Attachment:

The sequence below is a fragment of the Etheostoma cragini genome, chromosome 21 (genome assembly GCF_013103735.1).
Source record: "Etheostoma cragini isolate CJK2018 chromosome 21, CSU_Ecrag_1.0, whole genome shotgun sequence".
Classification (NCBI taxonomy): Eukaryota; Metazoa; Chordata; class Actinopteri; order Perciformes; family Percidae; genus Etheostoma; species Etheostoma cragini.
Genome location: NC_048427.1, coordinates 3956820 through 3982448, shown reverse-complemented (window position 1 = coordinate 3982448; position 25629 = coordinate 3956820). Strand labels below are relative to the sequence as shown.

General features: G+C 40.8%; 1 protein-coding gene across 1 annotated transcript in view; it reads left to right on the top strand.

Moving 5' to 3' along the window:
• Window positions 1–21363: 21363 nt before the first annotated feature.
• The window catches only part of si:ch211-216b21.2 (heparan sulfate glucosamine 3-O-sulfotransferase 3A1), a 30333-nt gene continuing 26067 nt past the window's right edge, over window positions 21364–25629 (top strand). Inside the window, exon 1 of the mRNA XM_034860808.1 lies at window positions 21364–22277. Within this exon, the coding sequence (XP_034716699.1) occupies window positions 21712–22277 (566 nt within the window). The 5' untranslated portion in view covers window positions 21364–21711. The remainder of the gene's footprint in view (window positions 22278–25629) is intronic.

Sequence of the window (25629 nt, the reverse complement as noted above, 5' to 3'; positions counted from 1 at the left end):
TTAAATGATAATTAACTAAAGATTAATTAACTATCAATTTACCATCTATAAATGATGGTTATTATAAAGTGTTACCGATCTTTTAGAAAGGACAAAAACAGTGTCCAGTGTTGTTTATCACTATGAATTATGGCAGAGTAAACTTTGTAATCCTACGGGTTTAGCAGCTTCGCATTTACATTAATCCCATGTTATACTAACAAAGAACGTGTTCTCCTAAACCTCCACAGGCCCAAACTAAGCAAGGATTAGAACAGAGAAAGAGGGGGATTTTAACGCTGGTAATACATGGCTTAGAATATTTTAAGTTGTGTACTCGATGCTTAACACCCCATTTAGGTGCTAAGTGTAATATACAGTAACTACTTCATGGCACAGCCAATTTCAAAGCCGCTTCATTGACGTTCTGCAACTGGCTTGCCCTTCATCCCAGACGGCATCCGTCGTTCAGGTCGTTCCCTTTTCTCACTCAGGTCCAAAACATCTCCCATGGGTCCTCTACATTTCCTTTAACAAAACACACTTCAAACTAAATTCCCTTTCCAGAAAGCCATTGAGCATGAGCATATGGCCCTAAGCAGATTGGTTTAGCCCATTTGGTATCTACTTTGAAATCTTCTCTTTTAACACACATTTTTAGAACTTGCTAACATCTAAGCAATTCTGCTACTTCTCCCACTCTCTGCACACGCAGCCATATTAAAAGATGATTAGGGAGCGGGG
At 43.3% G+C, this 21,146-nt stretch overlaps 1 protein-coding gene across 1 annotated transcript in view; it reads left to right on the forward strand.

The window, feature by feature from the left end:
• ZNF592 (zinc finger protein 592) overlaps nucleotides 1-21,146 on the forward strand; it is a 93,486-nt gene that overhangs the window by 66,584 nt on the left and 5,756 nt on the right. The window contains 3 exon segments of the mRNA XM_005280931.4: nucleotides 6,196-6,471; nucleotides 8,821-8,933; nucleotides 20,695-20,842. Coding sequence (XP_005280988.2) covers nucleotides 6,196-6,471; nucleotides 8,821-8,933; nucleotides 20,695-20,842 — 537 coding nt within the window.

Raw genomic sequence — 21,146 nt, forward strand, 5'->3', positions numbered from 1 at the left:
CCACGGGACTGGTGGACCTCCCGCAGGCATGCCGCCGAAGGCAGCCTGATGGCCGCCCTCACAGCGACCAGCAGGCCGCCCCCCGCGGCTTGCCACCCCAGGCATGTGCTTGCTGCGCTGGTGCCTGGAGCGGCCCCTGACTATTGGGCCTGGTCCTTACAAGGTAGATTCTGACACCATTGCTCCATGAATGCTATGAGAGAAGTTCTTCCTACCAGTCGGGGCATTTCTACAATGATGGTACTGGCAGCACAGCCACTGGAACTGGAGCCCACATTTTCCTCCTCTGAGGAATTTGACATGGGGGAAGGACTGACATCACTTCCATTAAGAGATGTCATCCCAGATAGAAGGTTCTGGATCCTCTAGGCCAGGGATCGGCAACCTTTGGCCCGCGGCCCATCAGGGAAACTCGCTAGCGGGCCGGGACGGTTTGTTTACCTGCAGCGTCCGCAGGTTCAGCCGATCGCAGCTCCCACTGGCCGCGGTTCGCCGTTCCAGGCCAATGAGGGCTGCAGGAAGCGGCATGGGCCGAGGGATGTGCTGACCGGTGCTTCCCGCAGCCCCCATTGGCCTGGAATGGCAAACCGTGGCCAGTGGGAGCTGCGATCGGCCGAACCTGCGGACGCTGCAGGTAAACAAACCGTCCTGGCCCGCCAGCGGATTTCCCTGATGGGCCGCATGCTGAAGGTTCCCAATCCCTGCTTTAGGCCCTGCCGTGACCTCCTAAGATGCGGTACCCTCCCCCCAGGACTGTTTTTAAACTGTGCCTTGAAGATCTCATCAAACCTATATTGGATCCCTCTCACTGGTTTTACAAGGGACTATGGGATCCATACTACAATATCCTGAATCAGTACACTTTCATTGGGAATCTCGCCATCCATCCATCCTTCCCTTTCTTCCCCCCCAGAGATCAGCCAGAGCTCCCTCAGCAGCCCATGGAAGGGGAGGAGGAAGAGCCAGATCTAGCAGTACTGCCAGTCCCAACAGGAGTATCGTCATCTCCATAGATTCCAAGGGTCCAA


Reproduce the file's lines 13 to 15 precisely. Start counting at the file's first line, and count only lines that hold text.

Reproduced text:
• ZNF592 (zinc finger protein 592) overlaps nucleotides 1-21,146 on the forward strand; it is a 93,486-nt gene that overhangs the window by 66,584 nt on the left and 5,756 nt on the right. The window contains 3 exon segments of the mRNA XM_005280931.4: nucleotides 6,196-6,471; nucleotides 8,821-8,933; nucleotides 20,695-20,842. Coding sequence (XP_005280988.2) covers nucleotides 6,196-6,471; nucleotides 8,821-8,933; nucleotides 20,695-20,842 — 537 coding nt within the window.

Raw genomic sequence — 21,146 nt, forward strand, 5'->3', positions numbered from 1 at the left:
CCACGGGACTGGTGGACCTCCCGCAGGCATGCCGCCGAAGGCAGCCTGATGGCCGCCCTCACAGCGACCAGCAGGCCGCCCCCCGCGGCTTGCCACCCCAGGCATGTGCTTGCTGCGCTGGTGCCTGGAGCGGCCCCTGACTATTGGGCCTGGTCCTTACAAGGTAGATTCTGACACCATTGCTCCATGAATGCTATGAGAGAAGTTCTTCCTACCAGTCGGGGCATTTCTACAATGATGGTACTGGCAGCACAGCCACTGGAACTGGAGCCCACATTTTCCTCCTCTGAGGAATTTGACATGGGGGAAGGACTGACATCACTTCCATTAAGAGATGTCATCCCAGATAGAAGGTTCTGGATCCTCTAGGCCAGGGATCGGCAACCTTTGGCCCGCGGCCCATCAGGGAAACTCGCTAGCGGGCCGGGACGGTTTGTTTACCTGCAGCGTCCGCAGGTTCAGCCGATCGCAGCTCCCACTGGCCGCGGTTCGCCGTTCCAGGCCAATGAGGGCTGCAGGAAGCGGCATGGGCCGAGGGATGTGCTGACCGGTGCTTCCCGCAGCCCCCATTGGCCTGGAATGGCAAACCGTGGCCAGTGGGAGCTGCGATCGGCCGAACCTGCGGACGCTGCAGGTAAACAAACCGTCCTGGCCCGCCAGCGGATTTCCCTGATGGGCCGCATGCTGAAGGTTCCCAATCCCTGCTTTAGGCCCTGCCGTGACCTCCTAAGATGCGGTACCCTCCCCCCAGGACTGTTTTTAAACTGTGCCTTGAAGATCTCATCAAACCTATATTGGATCCCTCTCACTGGTTTTACAAGGGACTATGGGATCCATACTACAATATCCTGAATCAGTACACTTTCATTGGGAATCTCGCCATCCATCCATCCTTCCCTTTCTTCCCCCCCAGAGATCAGCCAGAGCTCCCTCAGCAGCCCATGGAAGGGGAGGAGGAAGAGCCAGATCTAGCAGTACTGCCAGTCCCAACAGGAGTATCGTCATCTCCATAGATTCCAAGGGTCCAA